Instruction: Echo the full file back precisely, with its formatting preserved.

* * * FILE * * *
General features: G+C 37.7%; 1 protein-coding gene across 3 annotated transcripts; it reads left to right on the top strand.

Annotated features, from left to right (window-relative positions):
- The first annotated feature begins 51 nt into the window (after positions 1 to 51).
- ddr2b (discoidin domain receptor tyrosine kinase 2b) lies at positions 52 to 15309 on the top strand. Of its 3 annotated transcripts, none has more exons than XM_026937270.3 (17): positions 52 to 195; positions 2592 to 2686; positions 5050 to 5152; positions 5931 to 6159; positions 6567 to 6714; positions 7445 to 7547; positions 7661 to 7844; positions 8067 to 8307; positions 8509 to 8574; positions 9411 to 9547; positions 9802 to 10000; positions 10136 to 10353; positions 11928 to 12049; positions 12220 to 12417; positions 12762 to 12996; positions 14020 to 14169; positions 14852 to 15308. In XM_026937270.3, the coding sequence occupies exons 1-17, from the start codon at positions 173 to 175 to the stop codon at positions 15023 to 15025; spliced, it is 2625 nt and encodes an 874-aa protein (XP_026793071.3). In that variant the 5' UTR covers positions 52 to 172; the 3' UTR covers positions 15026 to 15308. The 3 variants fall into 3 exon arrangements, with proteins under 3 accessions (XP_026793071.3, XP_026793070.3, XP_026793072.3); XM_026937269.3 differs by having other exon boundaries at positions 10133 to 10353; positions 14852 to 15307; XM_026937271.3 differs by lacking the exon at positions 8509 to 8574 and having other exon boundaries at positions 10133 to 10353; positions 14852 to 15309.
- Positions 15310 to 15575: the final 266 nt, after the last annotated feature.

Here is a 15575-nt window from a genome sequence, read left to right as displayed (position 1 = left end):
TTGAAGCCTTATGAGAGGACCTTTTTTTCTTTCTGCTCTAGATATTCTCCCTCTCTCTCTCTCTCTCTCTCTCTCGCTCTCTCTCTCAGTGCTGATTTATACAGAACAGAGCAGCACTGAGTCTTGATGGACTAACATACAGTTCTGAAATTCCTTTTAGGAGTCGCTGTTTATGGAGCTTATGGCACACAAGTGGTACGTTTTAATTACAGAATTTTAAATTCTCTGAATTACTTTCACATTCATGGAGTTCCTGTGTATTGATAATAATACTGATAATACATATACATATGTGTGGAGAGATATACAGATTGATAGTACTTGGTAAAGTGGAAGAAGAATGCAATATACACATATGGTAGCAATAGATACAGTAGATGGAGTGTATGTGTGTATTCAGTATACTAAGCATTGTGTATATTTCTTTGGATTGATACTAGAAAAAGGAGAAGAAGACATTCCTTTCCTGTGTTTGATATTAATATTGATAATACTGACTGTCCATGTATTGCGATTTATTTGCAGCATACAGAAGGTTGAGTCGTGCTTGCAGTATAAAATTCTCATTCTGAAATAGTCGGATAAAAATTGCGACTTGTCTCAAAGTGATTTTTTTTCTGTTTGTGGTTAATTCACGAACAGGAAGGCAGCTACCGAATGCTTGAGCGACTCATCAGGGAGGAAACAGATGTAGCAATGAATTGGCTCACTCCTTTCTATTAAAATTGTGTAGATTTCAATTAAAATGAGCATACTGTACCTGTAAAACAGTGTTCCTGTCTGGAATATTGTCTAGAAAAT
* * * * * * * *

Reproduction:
General features: G+C 37.7%; 1 protein-coding gene across 3 annotated transcripts; it reads left to right on the top strand.

Annotated features, from left to right (window-relative positions):
- The first annotated feature begins 51 nt into the window (after positions 1 to 51).
- ddr2b (discoidin domain receptor tyrosine kinase 2b) lies at positions 52 to 15309 on the top strand. Of its 3 annotated transcripts, none has more exons than XM_026937270.3 (17): positions 52 to 195; positions 2592 to 2686; positions 5050 to 5152; positions 5931 to 6159; positions 6567 to 6714; positions 7445 to 7547; positions 7661 to 7844; positions 8067 to 8307; positions 8509 to 8574; positions 9411 to 9547; positions 9802 to 10000; positions 10136 to 10353; positions 11928 to 12049; positions 12220 to 12417; positions 12762 to 12996; positions 14020 to 14169; positions 14852 to 15308. In XM_026937270.3, the coding sequence occupies exons 1-17, from the start codon at positions 173 to 175 to the stop codon at positions 15023 to 15025; spliced, it is 2625 nt and encodes an 874-aa protein (XP_026793071.3). In that variant the 5' UTR covers positions 52 to 172; the 3' UTR covers positions 15026 to 15308. The 3 variants fall into 3 exon arrangements, with proteins under 3 accessions (XP_026793071.3, XP_026793070.3, XP_026793072.3); XM_026937269.3 differs by having other exon boundaries at positions 10133 to 10353; positions 14852 to 15307; XM_026937271.3 differs by lacking the exon at positions 8509 to 8574 and having other exon boundaries at positions 10133 to 10353; positions 14852 to 15309.
- Positions 15310 to 15575: the final 266 nt, after the last annotated feature.

Here is a 15575-nt window from a genome sequence, read left to right as displayed (position 1 = left end):
TTGAAGCCTTATGAGAGGACCTTTTTTTCTTTCTGCTCTAGATATTCTCCCTCTCTCTCTCTCTCTCTCTCTCTCGCTCTCTCTCTCAGTGCTGATTTATACAGAACAGAGCAGCACTGAGTCTTGATGGACTAACATACAGTTCTGAAATTCCTTTTAGGAGTCGCTGTTTATGGAGCTTATGGCACACAAGTGGTACGTTTTAATTACAGAATTTTAAATTCTCTGAATTACTTTCACATTCATGGAGTTCCTGTGTATTGATAATAATACTGATAATACATATACATATGTGTGGAGAGATATACAGATTGATAGTACTTGGTAAAGTGGAAGAAGAATGCAATATACACATATGGTAGCAATAGATACAGTAGATGGAGTGTATGTGTGTATTCAGTATACTAAGCATTGTGTATATTTCTTTGGATTGATACTAGAAAAAGGAGAAGAAGACATTCCTTTCCTGTGTTTGATATTAATATTGATAATACTGACTGTCCATGTATTGCGATTTATTTGCAGCATACAGAAGGTTGAGTCGTGCTTGCAGTATAAAATTCTCATTCTGAAATAGTCGGATAAAAATTGCGACTTGTCTCAAAGTGATTTTTTTTCTGTTTGTGGTTAATTCACGAACAGGAAGGCAGCTACCGAATGCTTGAGCGACTCATCAGGGAGGAAACAGATGTAGCAATGAATTGGCTCACTCCTTTCTATTAAAATTGTGTAGATTTCAATTAAAATGAGCATACTGTACCTGTAAAACAGTGTTCCTGTCTGGAATATTGTCTAGAAAAT